Perfect Timing for Mitel, ShoreTel Merger
Back in late 2014, Mitel's plan to purchase ShoreTel didn't make much sense. But now it does, and here's why.
Yesterday Mitel announced it reached an agreement to acquire ShoreTel. This one pleases me. I didn't like it when Mitel reached an agreement to acquire Polycom, and I wasn't too keen on Mitel's 2014 attempt to acquire ShoreTel, but now the time is right.
Mitel declared itself the industry consolidator not long after its successful acquisition of Aastra in 2013. Mitel's M.O. is to acquire distressed companies that offer synergies and assets it can leverage. That's harder than it sounds. Mitel was usurped in the Polycom deal, had to undo its Mavenir acquisition, and simply couldn't get ShoreTel to negotiate back in 2014.
In 2013, ShoreTel CEO Don Joos had started a multiyear gamble to repeal and replace the entire portfolio -- appliances, platforms, and endpoints. It was a huge undertaking that was nearly complete (or thought to be) when Mitel made its unsolicited offer to acquire the company in October 2014 for $8.10 per share in cash.
With no response from Charles Kissner, ShoreTel chairman at the time, Mitel increased the bid to $8.50 a share in November 2014. At that time ShoreTel's product line had incompatible solutions for premises and cloud. The company had been feverishly working to complete Connect, its new platform using a single code base that would allow its use for managed cloud service, on-premises, or hybrid deployments, but it wasn't done yet. ShoreTel declined to engage in negotiations, so Mitel abandoned the offer soon after.
The problem was, Connect wasn't as close as believed, and when it did launch, in August 2015, it got off to a rocky start. It was a new platform, with a new name that failed to leverage the goodwill from existing products and services.
For example, ShoreTel Connect Online replaced ShoreTel Sky, a UCaaS offering that resulted from the company's 2012 acquisition of M5, a premium provider. Given that M5 had earned Gartner recognition as a Visionary back in 2011, its acquisition should have given ShoreTel an early-mover advantage in UCaaS. Yet, instead it focused on creating that single platform while allowing the space to get crowded.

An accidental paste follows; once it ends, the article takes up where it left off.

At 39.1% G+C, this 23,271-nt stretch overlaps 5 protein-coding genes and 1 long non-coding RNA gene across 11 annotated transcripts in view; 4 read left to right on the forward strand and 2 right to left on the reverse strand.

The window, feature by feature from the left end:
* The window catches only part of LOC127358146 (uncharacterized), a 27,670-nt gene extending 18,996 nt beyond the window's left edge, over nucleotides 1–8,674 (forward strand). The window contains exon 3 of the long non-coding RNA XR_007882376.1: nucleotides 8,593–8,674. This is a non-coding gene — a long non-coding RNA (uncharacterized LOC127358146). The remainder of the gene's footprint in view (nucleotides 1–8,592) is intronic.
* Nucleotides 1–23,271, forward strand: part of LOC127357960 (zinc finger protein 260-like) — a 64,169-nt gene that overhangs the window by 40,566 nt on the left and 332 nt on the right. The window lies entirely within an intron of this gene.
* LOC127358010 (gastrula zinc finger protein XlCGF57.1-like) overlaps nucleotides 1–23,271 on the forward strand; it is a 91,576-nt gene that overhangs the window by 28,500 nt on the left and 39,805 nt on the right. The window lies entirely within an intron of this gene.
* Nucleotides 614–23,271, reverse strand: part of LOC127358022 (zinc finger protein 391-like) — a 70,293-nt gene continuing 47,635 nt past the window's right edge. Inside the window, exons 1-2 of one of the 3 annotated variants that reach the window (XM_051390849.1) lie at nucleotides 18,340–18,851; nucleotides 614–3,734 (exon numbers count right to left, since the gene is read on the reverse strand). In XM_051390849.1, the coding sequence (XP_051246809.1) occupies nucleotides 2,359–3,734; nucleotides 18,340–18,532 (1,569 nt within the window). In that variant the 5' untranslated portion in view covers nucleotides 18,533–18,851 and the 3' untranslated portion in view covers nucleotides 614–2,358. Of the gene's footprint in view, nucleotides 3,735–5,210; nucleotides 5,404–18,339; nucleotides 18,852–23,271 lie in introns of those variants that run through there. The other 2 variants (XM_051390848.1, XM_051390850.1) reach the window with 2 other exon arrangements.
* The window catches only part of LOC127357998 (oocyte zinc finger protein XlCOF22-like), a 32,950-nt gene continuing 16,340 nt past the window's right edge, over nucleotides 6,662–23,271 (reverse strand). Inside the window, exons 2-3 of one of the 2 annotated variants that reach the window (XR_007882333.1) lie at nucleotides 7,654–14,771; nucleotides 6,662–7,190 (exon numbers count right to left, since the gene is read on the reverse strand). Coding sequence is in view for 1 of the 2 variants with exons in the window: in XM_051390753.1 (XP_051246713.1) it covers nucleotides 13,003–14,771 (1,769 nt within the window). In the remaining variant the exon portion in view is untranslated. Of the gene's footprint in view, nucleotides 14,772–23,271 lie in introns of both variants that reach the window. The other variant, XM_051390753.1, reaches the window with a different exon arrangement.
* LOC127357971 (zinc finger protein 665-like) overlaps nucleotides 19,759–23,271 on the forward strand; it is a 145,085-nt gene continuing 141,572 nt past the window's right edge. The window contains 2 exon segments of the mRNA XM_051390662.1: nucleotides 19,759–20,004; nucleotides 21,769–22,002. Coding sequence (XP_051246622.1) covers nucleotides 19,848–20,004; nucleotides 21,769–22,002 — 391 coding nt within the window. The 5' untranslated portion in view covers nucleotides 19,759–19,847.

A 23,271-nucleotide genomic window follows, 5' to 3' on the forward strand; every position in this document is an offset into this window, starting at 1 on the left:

A Lot Has Changed Since 2014
The ShoreTel of today is much different from the ShoreTel that Mitel pursued in 2014. Rocky start aside, for example, ShoreTel Connect is impressive -- from a technology standpoint. One of the industry's newest UC platforms, it supports onsite, cloud, and hybrid deployments. Unfortunately, neither the stock market nor end-user organizations have responded well. The company never got its momentum back. With its revised offer, Mitel could have paid much less than it was willing to in 2014, but there were other changes at ShoreTel as well.
Most noteworthy, ShoreTel gained a CPaaS offering in its acquisition of Corvisa at the end of 2015. ShoreTel leadership initially spun this as a contact center play, but later positioned it as a CPaaS story. The Corvisa solution is now known as ShoreTel Summit, and is part of a growing trend of combining UCaaS and CPaaS (Vonage/Nexmo, Genband/Kandy, Avaya/Zang, and more). ShoreTel Summit could fill a void in Mitel's portfolio.
ShoreTel also has expanded its reach with new distributors and master agents. But still, Mitel claims ShoreTel's distribution network has only about 10% overlap with its own. Not clear is whether that overlap includes dealers or just distributors and master agents. This dealer network is a significant advantage over many competitors, especially in the UCaaS market.
Had Mitel and ShoreTel reached a deal in 2014, the story then would have been about culture conflicts. There were some big personality conflicts in the past. I don't think it's a coincidence that this deal comes just a month after Kissner stepped down as ShoreTel chairman.
Mitel has changed a bit since 2014, as well. For example, Mitel has expanded its video strategy with Vidyo, and it should fit right into ShoreTel Connect's client. Mitel also announced a building-block approach to applications. As part of that, Mitel announced CloudLink, which normalizes different call managers (see recent No Jitter post, "CloudLink: Mitel's On-Ramp to Cloud and IoT"). Mitel is in a strong position to leverage ShoreTel Connect and Summit. Mitel also recently launched its 6900 series endpoints, which I'm sure will find their way to attaching to ShoreTel systems.
ShoreTel has a few more assets than it had in 2014, but not as much upside. The agreed purchase price, of $7.50 per share, makes the ShoreTel valuation about the same as it was with Mitel's $8.10 offer in 2014. As a William Blair newsletter pointed out, ShoreTel today has more shares than it did in 2014. Note, Mitel had intended that $8.10 price as a starting bid, as evidenced in its raise to $8.50.
Continue to next page for a look at what's ahead at Mitel and the competitive impact